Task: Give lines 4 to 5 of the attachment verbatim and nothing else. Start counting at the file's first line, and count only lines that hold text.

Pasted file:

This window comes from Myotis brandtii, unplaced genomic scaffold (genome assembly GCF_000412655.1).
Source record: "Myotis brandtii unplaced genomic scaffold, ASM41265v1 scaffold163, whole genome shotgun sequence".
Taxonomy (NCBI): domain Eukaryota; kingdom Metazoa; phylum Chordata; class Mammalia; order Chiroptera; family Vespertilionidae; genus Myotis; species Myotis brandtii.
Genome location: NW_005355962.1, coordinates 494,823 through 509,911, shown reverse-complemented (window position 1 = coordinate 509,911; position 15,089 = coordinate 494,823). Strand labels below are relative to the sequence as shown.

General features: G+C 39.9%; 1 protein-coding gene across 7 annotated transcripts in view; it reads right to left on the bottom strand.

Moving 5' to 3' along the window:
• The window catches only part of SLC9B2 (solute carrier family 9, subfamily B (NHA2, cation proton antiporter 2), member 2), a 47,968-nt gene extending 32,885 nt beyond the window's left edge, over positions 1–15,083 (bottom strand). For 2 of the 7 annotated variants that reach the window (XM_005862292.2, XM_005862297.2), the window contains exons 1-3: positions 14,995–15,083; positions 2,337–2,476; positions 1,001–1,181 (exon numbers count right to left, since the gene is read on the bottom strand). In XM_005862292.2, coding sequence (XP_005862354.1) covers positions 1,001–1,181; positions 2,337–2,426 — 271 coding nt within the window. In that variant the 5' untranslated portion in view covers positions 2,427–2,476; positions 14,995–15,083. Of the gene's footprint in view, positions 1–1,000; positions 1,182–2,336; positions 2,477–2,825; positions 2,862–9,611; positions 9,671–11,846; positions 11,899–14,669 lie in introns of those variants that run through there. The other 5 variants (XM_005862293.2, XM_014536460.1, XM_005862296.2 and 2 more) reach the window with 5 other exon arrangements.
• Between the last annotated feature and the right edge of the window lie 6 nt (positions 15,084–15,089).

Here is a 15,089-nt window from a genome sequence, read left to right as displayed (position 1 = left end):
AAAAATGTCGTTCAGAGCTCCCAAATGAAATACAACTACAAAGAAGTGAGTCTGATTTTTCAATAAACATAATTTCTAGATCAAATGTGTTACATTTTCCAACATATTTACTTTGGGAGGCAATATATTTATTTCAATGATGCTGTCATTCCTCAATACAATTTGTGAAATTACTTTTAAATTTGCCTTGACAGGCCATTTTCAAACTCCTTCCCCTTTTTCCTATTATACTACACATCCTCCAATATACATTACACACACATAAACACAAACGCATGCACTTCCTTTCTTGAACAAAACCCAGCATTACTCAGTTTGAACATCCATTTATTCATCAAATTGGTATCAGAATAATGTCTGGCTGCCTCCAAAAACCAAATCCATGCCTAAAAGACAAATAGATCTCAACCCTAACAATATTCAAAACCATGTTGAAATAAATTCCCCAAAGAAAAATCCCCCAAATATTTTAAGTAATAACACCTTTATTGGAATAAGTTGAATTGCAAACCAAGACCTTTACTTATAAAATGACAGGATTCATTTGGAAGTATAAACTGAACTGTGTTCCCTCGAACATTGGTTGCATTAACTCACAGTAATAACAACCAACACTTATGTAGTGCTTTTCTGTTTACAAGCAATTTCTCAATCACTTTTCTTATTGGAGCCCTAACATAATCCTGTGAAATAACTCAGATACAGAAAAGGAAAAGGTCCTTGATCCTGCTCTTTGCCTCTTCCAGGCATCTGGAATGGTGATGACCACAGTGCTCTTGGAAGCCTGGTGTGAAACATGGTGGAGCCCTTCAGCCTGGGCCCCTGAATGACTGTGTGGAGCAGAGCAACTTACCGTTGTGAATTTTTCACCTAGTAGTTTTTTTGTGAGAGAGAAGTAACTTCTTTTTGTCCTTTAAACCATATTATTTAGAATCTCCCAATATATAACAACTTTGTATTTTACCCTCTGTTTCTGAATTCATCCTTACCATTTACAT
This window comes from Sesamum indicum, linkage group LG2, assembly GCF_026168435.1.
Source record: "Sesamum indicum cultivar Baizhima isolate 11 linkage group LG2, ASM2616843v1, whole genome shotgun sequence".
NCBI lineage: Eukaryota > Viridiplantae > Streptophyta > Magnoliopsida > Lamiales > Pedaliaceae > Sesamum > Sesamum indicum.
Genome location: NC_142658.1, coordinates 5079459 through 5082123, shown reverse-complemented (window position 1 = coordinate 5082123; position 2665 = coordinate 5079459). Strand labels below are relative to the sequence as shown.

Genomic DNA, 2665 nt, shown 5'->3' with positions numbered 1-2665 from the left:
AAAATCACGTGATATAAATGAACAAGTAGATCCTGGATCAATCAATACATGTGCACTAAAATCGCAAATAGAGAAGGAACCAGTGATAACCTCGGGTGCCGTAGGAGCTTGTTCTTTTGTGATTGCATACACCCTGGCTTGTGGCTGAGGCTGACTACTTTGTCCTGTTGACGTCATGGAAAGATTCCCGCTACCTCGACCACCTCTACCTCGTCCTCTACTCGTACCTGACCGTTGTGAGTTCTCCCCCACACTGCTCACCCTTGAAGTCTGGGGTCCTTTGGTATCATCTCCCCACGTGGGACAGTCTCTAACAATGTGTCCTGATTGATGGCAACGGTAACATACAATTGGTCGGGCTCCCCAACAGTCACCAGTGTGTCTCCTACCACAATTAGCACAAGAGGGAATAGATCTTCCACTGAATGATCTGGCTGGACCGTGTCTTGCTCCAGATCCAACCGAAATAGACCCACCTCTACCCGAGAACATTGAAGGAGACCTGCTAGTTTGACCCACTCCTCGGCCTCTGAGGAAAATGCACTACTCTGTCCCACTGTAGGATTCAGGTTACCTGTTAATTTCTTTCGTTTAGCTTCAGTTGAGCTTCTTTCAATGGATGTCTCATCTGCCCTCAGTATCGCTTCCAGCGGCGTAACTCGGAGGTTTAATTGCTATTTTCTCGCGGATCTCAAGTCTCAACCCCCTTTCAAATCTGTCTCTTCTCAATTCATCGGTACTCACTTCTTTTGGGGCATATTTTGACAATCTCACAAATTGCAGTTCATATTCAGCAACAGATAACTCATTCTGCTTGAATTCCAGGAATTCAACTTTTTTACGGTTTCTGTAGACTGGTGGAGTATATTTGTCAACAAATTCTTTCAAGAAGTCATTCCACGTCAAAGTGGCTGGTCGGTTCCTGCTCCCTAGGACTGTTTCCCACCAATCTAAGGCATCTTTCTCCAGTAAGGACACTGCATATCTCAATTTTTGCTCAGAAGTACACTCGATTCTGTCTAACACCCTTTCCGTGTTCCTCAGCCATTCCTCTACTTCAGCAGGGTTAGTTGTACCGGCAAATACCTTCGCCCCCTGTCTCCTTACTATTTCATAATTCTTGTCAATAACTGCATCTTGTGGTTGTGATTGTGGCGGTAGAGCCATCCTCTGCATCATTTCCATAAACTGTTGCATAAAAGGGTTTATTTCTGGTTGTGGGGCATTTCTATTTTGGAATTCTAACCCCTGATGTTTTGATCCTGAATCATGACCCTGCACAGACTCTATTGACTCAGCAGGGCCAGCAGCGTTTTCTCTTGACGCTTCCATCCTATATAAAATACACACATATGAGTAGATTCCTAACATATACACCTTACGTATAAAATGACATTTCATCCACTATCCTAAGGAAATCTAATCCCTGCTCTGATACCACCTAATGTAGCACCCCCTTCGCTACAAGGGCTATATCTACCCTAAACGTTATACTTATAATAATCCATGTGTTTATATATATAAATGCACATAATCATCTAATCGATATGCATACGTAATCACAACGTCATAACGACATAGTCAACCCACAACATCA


Genome location: NW_005355962.1, coordinates 494,823 through 509,911, shown reverse-complemented (window position 1 = coordinate 509,911; position 15,089 = coordinate 494,823). Strand labels below are relative to the sequence as shown.

General features: G+C 39.9%; 1 protein-coding gene across 7 annotated transcripts in view; it reads right to left on the bottom strand.